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Sensory Evaluation The human analysis of the taste, smell, sound, feel and appearance of food.

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Presentation on theme: "Sensory Evaluation The human analysis of the taste, smell, sound, feel and appearance of food."— Presentation transcript:

1 Sensory Evaluation The human analysis of the taste, smell, sound, feel and appearance of food.

2 Influences on Food Preferences
Physical: Issues that can affect the ability to detect flavors: Body chemistry Taste blind Number of taste buds Supertasters Age Babies more sensitive Gender Women during pregnancy

3 Influences of Food Preferences
Psychological: Taste Bias: a like or dislike that is linked to past positive or negative experiences Label terms Brand names Advertising Peers Setting (depends on format of taste testing)

4 Influences of Food Preferences
Cultural: Beliefs and behaviors strongly influence exposures to food and resulting food preferences Religion/Religious Practices Hindu, Buddhist, Judaism Lifestyle European lifestyle includes shopping for fresh ingredients daily Eating the same meal more than once a day Holiday traditions Thanksgiving, Halloween, etc.

5 Influences of Food Preferences
Environmental: People are more likely to eat what is available and economical Geography Climate Food costs Obtainability Immediate surroundings affect food preferences Most children learn to like foods they are exposed to Preferences carry on into adulthood

6 Overcoming Taste/Food Bias
Evaluating food goes far beyond “like” or “dislike” Train your taste buds Taste is a mental exercise Use culinary terminology Interpret food; don’t just eat it

7 Scientifically testing food using the
5 basic senses: Sight Smell Appearance Aroma Touch Taste Texture Flavor Hearing (not a main sensory characteristic)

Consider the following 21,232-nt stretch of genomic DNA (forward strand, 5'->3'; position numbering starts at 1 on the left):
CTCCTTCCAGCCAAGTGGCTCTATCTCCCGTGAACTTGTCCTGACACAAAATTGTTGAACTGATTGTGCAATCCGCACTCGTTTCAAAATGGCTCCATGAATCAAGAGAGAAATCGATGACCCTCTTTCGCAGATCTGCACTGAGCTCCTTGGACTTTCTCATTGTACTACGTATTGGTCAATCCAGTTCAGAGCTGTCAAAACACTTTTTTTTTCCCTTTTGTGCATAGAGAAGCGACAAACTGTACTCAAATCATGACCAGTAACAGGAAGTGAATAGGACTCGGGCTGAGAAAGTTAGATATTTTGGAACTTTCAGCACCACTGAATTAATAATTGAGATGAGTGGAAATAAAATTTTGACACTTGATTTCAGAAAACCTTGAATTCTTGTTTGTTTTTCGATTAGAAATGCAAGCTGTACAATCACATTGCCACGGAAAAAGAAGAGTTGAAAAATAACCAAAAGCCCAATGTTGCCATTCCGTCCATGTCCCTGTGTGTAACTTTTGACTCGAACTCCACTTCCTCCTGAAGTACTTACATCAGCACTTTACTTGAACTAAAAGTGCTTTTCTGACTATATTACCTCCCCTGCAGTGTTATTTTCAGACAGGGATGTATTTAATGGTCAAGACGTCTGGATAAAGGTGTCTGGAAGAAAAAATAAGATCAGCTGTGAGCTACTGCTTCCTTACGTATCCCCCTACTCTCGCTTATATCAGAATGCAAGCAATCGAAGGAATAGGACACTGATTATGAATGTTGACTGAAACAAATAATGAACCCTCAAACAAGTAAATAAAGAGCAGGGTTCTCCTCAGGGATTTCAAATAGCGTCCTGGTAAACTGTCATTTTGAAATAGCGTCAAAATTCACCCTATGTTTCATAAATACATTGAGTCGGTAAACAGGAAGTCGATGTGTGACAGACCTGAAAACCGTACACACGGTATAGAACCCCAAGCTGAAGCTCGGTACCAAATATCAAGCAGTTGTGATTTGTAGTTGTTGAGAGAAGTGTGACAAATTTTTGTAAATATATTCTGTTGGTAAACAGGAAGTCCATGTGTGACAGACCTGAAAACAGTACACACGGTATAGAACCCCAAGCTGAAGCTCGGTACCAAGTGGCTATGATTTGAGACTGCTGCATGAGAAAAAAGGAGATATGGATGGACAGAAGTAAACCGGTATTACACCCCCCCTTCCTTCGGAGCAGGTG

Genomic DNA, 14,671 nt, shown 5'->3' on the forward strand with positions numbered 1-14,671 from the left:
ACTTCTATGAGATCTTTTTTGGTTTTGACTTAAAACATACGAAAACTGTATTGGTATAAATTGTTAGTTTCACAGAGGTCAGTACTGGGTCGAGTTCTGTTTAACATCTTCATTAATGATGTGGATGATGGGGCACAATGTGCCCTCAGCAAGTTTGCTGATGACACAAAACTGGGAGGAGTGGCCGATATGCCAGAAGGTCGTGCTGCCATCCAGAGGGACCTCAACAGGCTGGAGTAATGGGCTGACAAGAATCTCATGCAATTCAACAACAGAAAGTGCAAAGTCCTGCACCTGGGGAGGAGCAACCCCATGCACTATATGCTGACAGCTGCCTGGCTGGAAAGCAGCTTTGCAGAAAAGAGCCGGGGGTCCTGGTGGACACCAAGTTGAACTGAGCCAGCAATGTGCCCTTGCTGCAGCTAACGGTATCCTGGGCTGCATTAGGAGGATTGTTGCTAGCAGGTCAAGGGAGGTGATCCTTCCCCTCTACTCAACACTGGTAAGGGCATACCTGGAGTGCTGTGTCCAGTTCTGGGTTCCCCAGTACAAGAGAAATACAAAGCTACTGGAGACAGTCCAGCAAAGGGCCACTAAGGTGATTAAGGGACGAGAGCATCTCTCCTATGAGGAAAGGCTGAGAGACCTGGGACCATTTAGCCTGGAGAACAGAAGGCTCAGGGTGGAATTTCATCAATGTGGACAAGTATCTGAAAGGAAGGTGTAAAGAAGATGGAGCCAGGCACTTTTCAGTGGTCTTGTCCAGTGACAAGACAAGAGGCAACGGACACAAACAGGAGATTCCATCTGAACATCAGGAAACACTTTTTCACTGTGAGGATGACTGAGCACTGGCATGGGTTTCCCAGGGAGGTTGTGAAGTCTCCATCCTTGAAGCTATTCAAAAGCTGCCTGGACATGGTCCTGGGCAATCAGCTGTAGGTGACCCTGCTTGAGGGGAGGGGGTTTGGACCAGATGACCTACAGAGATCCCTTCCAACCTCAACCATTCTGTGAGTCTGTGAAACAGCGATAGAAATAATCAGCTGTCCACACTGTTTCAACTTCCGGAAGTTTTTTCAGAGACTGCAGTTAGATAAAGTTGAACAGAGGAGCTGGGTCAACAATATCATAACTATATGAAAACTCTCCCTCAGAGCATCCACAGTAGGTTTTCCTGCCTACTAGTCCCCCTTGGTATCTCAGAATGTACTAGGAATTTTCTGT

8 Appearance Appearance: size, shape, condition, and color of a product
Evaluated on both the exterior and interior of a product Example: Muffins Peaked, rounded, tunnels on the inside, size of air cells, etc

9 Measuring Appearance A colorimeter is a device that measures the color of foods in terms of hue, value, and chroma Hue: basic color Value: lightness or darkness of that color Chroma: intensity

10 Appearance Influences
Color can influence a person’s perception of other sensory characteristics Colored lights may be used in a sensory evaluation to prevent color from influencing a taste panel

11 Texture How food feels to the fingers, tongue, teeth, and palate (roof of the mouth) “mouthfeel” Refers to the texture to the palate Texture is evaluated in terms of…

12 Texture Chewiness: How well 1 part of a food slides past another without breaking VS Taffy Pudding

13 VS Texture Graininess:
Refers to the size of the particles in a food product VS Whipped Cream Grits

14 VS Texture Brittleness: How easily a food shatters or breaks apart
Crackers Cake or Strawberries

15 VS Texture Firmness: Food’s resistance to pressure
Tough foods require a considerable biting force to chew VS Beef Jerky Steak

16 VS Texture Consistency: Thinness or thickness of a product
Measured in terms of “pourability” VS Au jus Milk gravy

17 Texture Preferences Remember texture preferences are very subjective
Examples: French vs. American preferences in bread May like or dislike food based on texture alone

18 Hearing The sound a food makes when bitten or chewed Examples: Crisp

19 Taste Flavor Distinctive taste resulting from a food’s combination of